Starbucks' College Achievement Plan Program Is A Life-Saver For Millennials

As student debt continues to crush recent grads entering a still-recovering job market, it's about time employers step up to help their degree-seeking workers: Starbucks announced a new college degree program, the Starbucks College Achievement Plan, for employees who work at least 20 hours a week at the coffee company. A joint partnership with Arizona State University, the Starbucks College Achievement Plan will help Starbucks workers get an online college degree for a super-low cost. It's a major upgrade from the coffee giant's tuition reimbursement program, which will eventually be phased out in favor of the ASU partnership.

“In the last few years, we have seen the fracturing of the American Dream,” Starbucks CEO Howard Schultz said in a statement. “There’s no doubt, the inequality within the country has created a situation where many Americans are being left behind. The question for all of us is, should we accept that, or should we try and do something about it."

Here's how the new Starbucks program works: Freshman and sophomore students who work at least 20 hours a week at Starbucks — or one of its affiliated companies, including Teavana — will receive a partial scholarship and need-based financial aid to the ASU online degree program, which costs about $10,000 per year. Junior and senior students will earn full tuition reimbursement for each year of coursework they complete.

Prospective students can choose from ASU's large selection of degree programs, which range from art history to health sciences. According to Starbucks, more than 70 percent of its employees are either enrolled college students or aspiring students. The company says its new program will help perpetuate "the promise and pursuit of the American Dream" for its employees.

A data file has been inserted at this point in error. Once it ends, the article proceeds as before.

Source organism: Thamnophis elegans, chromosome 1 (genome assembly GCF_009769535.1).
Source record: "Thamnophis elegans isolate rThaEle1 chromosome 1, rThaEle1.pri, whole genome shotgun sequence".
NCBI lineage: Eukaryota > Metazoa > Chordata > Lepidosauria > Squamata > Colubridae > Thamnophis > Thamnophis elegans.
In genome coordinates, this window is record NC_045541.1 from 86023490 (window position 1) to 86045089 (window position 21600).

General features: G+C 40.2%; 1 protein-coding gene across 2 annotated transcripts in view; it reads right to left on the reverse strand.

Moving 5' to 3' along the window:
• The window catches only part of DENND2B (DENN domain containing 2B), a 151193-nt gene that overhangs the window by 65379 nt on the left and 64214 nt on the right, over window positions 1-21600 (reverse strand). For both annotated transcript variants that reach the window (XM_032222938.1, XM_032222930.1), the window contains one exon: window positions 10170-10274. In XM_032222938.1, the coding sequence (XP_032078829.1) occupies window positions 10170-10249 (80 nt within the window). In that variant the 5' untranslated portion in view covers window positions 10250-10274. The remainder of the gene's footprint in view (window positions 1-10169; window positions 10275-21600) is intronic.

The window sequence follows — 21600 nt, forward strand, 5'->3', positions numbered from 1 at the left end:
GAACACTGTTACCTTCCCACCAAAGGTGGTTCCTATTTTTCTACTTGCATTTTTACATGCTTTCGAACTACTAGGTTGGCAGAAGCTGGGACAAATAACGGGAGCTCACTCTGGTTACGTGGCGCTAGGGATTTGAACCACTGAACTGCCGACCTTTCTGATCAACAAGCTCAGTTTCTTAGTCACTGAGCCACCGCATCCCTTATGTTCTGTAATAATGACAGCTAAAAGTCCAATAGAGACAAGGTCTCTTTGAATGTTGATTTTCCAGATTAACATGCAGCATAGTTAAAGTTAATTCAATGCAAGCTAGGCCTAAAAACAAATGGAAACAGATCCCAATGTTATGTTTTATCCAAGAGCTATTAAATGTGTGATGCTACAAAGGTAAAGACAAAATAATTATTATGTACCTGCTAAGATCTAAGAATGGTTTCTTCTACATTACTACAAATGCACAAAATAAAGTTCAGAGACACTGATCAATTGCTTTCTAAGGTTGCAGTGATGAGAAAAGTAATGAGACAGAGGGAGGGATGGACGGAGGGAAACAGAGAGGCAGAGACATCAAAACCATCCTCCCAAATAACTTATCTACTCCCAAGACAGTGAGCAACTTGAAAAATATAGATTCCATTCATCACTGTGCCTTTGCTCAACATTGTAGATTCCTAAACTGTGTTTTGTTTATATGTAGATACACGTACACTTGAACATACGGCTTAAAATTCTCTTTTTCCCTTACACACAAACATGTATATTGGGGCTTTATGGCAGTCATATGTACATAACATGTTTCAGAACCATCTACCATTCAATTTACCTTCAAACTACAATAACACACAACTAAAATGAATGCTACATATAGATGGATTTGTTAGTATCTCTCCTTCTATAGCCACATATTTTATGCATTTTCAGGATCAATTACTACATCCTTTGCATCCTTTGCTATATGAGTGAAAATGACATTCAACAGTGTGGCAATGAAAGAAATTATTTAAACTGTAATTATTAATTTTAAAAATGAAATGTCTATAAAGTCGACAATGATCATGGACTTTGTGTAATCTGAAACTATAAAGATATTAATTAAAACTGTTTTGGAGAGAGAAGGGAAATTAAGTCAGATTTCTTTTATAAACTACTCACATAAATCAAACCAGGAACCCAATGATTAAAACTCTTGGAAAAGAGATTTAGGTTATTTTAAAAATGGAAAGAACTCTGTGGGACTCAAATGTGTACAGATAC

Starbucks and ASU haven't made the scholarship amounts public, but college financial experts say freshman and sophomore students in the program will mostly likely only pay about $2,000 out of pocket for their degree if they're able to receive a Pell Grant. That's not bad at all, considering the average U.S. college student leaves with about $30,000 in debt, according to a report from Project Student Debt.

For juniors and seniors who've already completed coursework toward their degrees, the tuition reimbursement means they'll likely finish their programs without paying a cent. It's certainly a step up from Starbucks previous tuition reimbursement plan, which only gave its student works up to $1,000 a year for courses at Strayer University or City University of Seattle.

Although the Starbucks-ASU partnership is one of a kind, there are a number of American companies out there that offer tuition reimbursement to their workers — many of which are low wage. For example, UPS has an Earn & Learn Program for part-time employees, providing $3,000 per academic year and up to $15,000 over a lifetime.

Walmart also has a college degree program for its workers through American Public University, a for-profit school. The program offers 15 percent reductions on tuition. However, Walmart and Sam's Club employees can only enroll in certain courses, such as retail management, which ultimately limits their education opportunities.

As college tuition continues to increase — and subsequently, student debt — Starbucks' new program may just be what we need. After all, we all know that working your way through college has become a sort of a myth: In 2014, a college student would need to work 60 hours a week at a minimum-wage job to pay off a single credit hour; try timing that by 16 — the typical number of credits in a semester. It's no wonder that Millennials are viewed as the "Royally Screwed Generation."

But if Starbucks can help hard-working students gain an accredited degree from a school with a great reputation for little cost, then maybe other retailer giants should take note.